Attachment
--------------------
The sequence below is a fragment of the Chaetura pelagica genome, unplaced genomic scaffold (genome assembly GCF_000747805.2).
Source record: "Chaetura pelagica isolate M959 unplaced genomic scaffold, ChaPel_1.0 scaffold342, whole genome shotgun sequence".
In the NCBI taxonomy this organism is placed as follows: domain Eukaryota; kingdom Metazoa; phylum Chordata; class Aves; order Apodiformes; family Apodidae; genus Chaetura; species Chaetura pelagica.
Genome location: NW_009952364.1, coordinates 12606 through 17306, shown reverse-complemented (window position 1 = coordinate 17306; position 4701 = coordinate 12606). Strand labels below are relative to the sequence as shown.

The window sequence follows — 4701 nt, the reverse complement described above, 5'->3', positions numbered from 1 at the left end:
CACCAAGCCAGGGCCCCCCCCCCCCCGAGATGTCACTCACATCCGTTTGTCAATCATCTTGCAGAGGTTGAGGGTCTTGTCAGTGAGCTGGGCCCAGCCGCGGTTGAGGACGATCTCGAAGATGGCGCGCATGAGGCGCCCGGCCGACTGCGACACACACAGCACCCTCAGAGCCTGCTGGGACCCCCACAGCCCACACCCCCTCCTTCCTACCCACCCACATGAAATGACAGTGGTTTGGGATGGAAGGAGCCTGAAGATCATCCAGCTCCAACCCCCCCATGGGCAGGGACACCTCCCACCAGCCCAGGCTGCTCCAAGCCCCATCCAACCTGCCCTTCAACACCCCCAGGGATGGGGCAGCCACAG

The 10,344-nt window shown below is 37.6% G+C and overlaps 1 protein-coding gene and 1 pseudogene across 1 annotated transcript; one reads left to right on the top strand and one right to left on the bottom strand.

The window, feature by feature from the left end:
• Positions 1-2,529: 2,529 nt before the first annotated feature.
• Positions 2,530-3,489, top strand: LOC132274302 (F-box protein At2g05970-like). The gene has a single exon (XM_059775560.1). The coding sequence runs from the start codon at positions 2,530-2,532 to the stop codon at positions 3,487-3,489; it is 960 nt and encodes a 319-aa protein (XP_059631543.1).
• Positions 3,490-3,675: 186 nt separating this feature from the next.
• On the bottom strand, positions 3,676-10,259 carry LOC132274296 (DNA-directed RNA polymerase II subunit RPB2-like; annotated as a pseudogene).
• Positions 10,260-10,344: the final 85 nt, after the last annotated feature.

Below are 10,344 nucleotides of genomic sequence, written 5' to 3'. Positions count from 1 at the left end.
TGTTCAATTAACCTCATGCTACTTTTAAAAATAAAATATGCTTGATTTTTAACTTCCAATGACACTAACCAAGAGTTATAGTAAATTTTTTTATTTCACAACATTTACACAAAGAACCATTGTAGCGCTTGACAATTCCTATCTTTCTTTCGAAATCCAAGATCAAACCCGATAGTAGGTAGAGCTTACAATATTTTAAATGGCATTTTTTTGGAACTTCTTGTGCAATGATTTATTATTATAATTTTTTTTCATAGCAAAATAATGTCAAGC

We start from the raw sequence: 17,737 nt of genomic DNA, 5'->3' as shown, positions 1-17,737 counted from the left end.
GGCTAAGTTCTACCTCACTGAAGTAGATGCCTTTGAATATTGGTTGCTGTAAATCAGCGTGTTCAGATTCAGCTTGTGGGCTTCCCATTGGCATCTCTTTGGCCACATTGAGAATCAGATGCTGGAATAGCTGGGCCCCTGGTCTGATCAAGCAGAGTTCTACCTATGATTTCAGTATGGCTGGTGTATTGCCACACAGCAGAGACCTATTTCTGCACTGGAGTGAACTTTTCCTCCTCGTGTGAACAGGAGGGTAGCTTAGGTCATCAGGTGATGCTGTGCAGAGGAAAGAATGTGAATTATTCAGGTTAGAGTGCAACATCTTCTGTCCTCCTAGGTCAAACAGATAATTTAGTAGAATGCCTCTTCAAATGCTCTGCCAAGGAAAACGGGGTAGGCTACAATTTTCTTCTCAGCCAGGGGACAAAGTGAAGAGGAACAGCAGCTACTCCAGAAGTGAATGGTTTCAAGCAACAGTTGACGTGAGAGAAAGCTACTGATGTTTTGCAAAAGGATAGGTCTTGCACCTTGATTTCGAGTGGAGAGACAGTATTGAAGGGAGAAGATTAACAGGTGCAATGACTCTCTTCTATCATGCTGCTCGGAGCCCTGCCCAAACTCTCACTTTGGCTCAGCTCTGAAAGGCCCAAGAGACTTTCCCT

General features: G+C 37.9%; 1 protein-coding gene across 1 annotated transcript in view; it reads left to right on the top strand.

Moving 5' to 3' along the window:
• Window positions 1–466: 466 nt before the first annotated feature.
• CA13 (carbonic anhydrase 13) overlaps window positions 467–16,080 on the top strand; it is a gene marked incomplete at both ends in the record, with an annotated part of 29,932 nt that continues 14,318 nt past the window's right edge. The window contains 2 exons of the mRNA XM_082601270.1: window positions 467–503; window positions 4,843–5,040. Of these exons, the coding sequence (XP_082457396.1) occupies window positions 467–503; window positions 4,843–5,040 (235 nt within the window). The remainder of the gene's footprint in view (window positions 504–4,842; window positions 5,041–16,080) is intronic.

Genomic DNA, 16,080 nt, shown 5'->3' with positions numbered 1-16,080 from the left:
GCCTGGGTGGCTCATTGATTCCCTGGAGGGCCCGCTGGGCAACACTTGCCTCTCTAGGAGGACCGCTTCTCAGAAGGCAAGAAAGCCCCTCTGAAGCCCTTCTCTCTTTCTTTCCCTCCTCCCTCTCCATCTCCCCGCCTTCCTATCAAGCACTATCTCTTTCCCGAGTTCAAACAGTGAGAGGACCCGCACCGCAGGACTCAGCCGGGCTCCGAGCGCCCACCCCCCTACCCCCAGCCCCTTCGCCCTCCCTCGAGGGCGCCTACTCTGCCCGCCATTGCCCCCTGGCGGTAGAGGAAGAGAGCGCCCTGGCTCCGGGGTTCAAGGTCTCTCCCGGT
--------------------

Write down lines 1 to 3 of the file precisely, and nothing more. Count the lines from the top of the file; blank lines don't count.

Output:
The sequence below is a fragment of the Chaetura pelagica genome, unplaced genomic scaffold (genome assembly GCF_000747805.2).
Source record: "Chaetura pelagica isolate M959 unplaced genomic scaffold, ChaPel_1.0 scaffold342, whole genome shotgun sequence".
In the NCBI taxonomy this organism is placed as follows: domain Eukaryota; kingdom Metazoa; phylum Chordata; class Aves; order Apodiformes; family Apodidae; genus Chaetura; species Chaetura pelagica.